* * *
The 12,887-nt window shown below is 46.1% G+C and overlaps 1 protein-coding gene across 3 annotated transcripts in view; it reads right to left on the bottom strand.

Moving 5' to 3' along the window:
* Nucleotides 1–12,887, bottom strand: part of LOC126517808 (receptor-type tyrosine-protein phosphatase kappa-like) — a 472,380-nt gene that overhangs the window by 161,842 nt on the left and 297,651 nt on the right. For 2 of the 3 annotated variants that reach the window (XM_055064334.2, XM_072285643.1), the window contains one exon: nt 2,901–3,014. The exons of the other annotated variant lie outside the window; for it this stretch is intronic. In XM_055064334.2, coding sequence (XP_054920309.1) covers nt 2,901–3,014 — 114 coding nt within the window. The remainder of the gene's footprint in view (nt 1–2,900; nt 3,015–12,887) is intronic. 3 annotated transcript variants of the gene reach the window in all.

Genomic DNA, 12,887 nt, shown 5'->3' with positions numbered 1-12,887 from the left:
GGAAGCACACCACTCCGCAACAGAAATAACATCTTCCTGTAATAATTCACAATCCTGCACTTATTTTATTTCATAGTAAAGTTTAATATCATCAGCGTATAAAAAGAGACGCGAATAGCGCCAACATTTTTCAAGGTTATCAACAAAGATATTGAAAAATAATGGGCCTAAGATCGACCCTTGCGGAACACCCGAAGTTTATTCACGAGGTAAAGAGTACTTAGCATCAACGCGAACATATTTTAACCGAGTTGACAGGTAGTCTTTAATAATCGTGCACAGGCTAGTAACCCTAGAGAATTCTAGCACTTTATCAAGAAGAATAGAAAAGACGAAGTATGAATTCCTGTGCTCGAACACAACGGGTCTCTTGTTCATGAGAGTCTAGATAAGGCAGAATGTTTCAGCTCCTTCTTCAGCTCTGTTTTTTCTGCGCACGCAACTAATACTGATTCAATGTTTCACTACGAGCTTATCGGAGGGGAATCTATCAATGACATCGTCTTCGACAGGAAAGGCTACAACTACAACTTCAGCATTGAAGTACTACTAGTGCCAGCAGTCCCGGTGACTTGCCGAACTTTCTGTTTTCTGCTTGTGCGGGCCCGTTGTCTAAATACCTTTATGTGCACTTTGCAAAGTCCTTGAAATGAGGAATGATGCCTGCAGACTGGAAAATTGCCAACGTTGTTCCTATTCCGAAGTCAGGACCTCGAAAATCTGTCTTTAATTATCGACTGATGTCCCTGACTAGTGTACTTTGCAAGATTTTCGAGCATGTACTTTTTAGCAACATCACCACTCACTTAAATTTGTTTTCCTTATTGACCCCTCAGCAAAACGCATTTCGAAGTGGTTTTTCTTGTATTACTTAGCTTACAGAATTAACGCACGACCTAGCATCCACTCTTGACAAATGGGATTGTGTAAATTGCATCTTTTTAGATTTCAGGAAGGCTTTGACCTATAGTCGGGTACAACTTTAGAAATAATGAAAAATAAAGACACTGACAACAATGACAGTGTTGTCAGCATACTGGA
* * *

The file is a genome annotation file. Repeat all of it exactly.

The 12,887-nt window shown below is 46.1% G+C and overlaps 1 protein-coding gene across 3 annotated transcripts in view; it reads right to left on the bottom strand.

Moving 5' to 3' along the window:
* Nucleotides 1–12,887, bottom strand: part of LOC126517808 (receptor-type tyrosine-protein phosphatase kappa-like) — a 472,380-nt gene that overhangs the window by 161,842 nt on the left and 297,651 nt on the right. For 2 of the 3 annotated variants that reach the window (XM_055064334.2, XM_072285643.1), the window contains one exon: nt 2,901–3,014. The exons of the other annotated variant lie outside the window; for it this stretch is intronic. In XM_055064334.2, coding sequence (XP_054920309.1) covers nt 2,901–3,014 — 114 coding nt within the window. The remainder of the gene's footprint in view (nt 1–2,900; nt 3,015–12,887) is intronic. 3 annotated transcript variants of the gene reach the window in all.

Genomic DNA, 12,887 nt, shown 5'->3' with positions numbered 1-12,887 from the left:
GGAAGCACACCACTCCGCAACAGAAATAACATCTTCCTGTAATAATTCACAATCCTGCACTTATTTTATTTCATAGTAAAGTTTAATATCATCAGCGTATAAAAAGAGACGCGAATAGCGCCAACATTTTTCAAGGTTATCAACAAAGATATTGAAAAATAATGGGCCTAAGATCGACCCTTGCGGAACACCCGAAGTTTATTCACGAGGTAAAGAGTACTTAGCATCAACGCGAACATATTTTAACCGAGTTGACAGGTAGTCTTTAATAATCGTGCACAGGCTAGTAACCCTAGAGAATTCTAGCACTTTATCAAGAAGAATAGAAAAGACGAAGTATGAATTCCTGTGCTCGAACACAACGGGTCTCTTGTTCATGAGAGTCTAGATAAGGCAGAATGTTTCAGCTCCTTCTTCAGCTCTGTTTTTTCTGCGCACGCAACTAATACTGATTCAATGTTTCACTACGAGCTTATCGGAGGGGAATCTATCAATGACATCGTCTTCGACAGGAAAGGCTACAACTACAACTTCAGCATTGAAGTACTACTAGTGCCAGCAGTCCCGGTGACTTGCCGAACTTTCTGTTTTCTGCTTGTGCGGGCCCGTTGTCTAAATACCTTTATGTGCACTTTGCAAAGTCCTTGAAATGAGGAATGATGCCTGCAGACTGGAAAATTGCCAACGTTGTTCCTATTCCGAAGTCAGGACCTCGAAAATCTGTCTTTAATTATCGACTGATGTCCCTGACTAGTGTACTTTGCAAGATTTTCGAGCATGTACTTTTTAGCAACATCACCACTCACTTAAATTTGTTTTCCTTATTGACCCCTCAGCAAAACGCATTTCGAAGTGGTTTTTCTTGTATTACTTAGCTTACAGAATTAACGCACGACCTAGCATCCACTCTTGACAAATGGGATTGTGTAAATTGCATCTTTTTAGATTTCAGGAAGGCTTTGACCTATAGTCGGGTACAACTTTAGAAATAATGAAAAATAAAGACACTGACAACAATGACAGTGTTGTCAGCATACTGGA